For a program entitled A Profile of Evelyn Waugh, Canadian broadcaster Nathan Cohen interviewed a dozen people, either friends of Waugh or fellow writers. The program was broadcast on CBC Radio on Waugh's birthday, 28 October 1969, three years after his death. David J. Dooley, co-author of Evelyn Waugh: A Reference Guide (1984), recorded the program and transcribed it. A copy passed into the hands of one of Dooley's students, Jeffrey M. Heath, author of The Picturesque Prison (1982). That transcript is now in the Jeffrey M. Heath Fonds, Series 3, Box 6, File 1, E. J. Pratt Library, Victoria University in the University of Toronto.
In each of the next several issues, Waugh Studies intends to publish the comments of one person interviewed for the program. The first is Christopher Hollis, a friend of Waugh but also a prolific author:
The young all naturally think of Evelyn Waugh as a figure of the older generation, crusty, gnarled, obstinate in his misanthropy and his hostility to all progress. To us who are ourselves of that older generation, and who grew up with him, the picture is wryly amusing. We remember how forty years ago at Oxford Evelyn Waugh was the leader of those who defied university authority and the ways of our seniors, and how it was as the chronicler of the Bright Young Things, as the less serious angry young beatniks of that day were called, that he first imposed himself on the world in the 1920s as the author of Decline and Fall and Vile Bodies. What then happened? Was it simply another instance of the all too familiar story of a progress from radical youth to reactionary old age? To some extent, but by no means completely. Evelyn Waugh was indeed in the 1920s the prophet of youth in revolt, but of even then a revolt with a difference. Even then his satire was something very different from that of the unqualified progressive who derides all venerable institutions just because they are venerable, and takes up with all new causes just because they are new. A world away as he was at that time from any acceptance of the Christian religion, or of the confessed traditions of society, he laid about him with his satiric wit, but his blows from the first fell impartially on right and left--indeed from the first fell a little more heavily on the left. It was those who professed new creeds whom he found particularly ridiculous. A perceptive reader, I think, even in those early days, might well have thought that it would not be impossible that Waugh would have found his final home, as of course he did, in the Roman Catholic Church. There were other ways in which his life in old age was much more of a piece with his life in youth than might at first sight be thought. It's true enough that in his later days he became something of a recluse. He did not make himself easily available to his neighbours, and not at all available to casual visitors. But this misanthropy, if so it is to be called, must be set side by side with his quite extraordinary faithfulness and generosity to the old friends of his youth, to whom his abundant hospitality was ever at call (pp. 3-4).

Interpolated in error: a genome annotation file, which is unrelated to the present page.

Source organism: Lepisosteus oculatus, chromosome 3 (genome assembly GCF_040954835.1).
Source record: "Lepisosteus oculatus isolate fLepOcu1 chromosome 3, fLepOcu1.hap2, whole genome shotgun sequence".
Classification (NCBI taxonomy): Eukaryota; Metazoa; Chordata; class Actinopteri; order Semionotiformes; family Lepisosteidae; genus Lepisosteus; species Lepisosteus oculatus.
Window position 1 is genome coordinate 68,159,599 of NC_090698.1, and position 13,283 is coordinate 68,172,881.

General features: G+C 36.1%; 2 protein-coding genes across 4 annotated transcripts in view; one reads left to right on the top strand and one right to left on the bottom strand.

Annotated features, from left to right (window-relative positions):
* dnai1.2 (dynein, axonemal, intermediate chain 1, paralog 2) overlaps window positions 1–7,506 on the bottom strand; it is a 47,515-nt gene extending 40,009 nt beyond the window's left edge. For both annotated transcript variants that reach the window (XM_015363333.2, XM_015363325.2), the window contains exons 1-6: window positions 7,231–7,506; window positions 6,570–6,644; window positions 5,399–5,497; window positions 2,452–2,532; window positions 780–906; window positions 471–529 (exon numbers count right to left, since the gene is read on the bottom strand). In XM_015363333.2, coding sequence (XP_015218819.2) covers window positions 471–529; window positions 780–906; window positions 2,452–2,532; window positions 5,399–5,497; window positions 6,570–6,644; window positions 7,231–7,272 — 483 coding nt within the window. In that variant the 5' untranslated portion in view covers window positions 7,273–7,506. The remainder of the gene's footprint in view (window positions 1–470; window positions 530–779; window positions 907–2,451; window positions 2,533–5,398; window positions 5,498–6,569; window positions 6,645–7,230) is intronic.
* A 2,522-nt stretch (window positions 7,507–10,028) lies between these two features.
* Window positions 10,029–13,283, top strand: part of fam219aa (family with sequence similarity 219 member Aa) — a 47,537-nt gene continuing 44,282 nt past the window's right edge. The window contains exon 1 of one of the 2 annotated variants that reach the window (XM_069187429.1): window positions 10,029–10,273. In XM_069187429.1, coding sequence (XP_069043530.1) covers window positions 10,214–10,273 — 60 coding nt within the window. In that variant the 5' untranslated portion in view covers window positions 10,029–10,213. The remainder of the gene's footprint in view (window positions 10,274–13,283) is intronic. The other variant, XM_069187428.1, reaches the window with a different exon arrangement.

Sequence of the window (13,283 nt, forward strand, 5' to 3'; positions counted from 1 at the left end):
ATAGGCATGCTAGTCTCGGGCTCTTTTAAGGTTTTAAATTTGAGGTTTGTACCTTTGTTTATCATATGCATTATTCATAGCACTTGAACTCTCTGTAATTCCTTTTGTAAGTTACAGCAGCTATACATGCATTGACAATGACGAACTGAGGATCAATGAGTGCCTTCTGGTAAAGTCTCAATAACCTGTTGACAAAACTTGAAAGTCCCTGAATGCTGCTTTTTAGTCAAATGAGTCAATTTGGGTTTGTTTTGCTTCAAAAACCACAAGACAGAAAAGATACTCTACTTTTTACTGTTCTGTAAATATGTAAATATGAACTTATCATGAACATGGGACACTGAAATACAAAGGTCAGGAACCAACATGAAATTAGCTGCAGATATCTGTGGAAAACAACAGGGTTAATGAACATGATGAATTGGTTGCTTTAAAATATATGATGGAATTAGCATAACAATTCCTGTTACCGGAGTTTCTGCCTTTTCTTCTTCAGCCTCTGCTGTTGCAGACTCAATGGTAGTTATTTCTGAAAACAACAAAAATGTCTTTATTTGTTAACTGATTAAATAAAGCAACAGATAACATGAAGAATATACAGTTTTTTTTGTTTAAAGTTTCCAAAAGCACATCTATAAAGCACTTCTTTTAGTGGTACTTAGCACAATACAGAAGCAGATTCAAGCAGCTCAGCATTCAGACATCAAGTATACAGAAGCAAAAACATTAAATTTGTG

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|Title Annotation:||Evelyn Waugh|
|Publication:||Evelyn Waugh Studies|
|Date:||Jan 1, 2014|